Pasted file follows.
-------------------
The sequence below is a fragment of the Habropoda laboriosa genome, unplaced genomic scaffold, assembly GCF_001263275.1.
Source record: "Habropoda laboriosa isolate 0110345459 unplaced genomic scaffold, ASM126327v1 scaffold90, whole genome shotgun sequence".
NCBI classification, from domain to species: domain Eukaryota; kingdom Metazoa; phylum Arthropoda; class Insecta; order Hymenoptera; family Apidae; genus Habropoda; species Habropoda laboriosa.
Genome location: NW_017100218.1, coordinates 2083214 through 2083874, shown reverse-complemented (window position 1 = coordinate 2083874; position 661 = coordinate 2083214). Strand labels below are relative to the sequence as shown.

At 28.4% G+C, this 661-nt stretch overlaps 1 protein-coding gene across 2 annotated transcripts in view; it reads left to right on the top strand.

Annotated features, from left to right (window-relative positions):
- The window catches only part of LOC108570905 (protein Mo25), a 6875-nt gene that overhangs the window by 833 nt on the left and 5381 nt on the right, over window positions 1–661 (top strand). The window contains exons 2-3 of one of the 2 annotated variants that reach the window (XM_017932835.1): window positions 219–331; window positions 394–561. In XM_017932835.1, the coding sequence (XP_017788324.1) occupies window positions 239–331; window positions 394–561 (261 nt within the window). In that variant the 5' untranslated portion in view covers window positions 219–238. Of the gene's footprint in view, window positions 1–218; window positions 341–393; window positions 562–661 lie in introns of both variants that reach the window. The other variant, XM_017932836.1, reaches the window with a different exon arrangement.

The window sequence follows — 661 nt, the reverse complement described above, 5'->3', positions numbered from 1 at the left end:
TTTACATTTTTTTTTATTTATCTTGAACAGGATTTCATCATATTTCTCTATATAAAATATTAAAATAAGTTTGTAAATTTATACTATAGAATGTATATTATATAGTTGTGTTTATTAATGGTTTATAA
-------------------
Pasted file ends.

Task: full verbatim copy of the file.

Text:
The sequence below is a fragment of the Habropoda laboriosa genome, unplaced genomic scaffold, assembly GCF_001263275.1.
Source record: "Habropoda laboriosa isolate 0110345459 unplaced genomic scaffold, ASM126327v1 scaffold90, whole genome shotgun sequence".
NCBI classification, from domain to species: domain Eukaryota; kingdom Metazoa; phylum Arthropoda; class Insecta; order Hymenoptera; family Apidae; genus Habropoda; species Habropoda laboriosa.
Genome location: NW_017100218.1, coordinates 2083214 through 2083874, shown reverse-complemented (window position 1 = coordinate 2083874; position 661 = coordinate 2083214). Strand labels below are relative to the sequence as shown.

At 28.4% G+C, this 661-nt stretch overlaps 1 protein-coding gene across 2 annotated transcripts in view; it reads left to right on the top strand.

Annotated features, from left to right (window-relative positions):
- The window catches only part of LOC108570905 (protein Mo25), a 6875-nt gene that overhangs the window by 833 nt on the left and 5381 nt on the right, over window positions 1–661 (top strand). The window contains exons 2-3 of one of the 2 annotated variants that reach the window (XM_017932835.1): window positions 219–331; window positions 394–561. In XM_017932835.1, the coding sequence (XP_017788324.1) occupies window positions 239–331; window positions 394–561 (261 nt within the window). In that variant the 5' untranslated portion in view covers window positions 219–238. Of the gene's footprint in view, window positions 1–218; window positions 341–393; window positions 562–661 lie in introns of both variants that reach the window. The other variant, XM_017932836.1, reaches the window with a different exon arrangement.

The window sequence follows — 661 nt, the reverse complement described above, 5'->3', positions numbered from 1 at the left end:
TTTACATTTTTTTTTATTTATCTTGAACAGGATTTCATCATATTTCTCTATATAAAATATTAAAATAAGTTTGTAAATTTATACTATAGAATGTATATTATATAGTTGTGTTTATTAATGGTTTATAA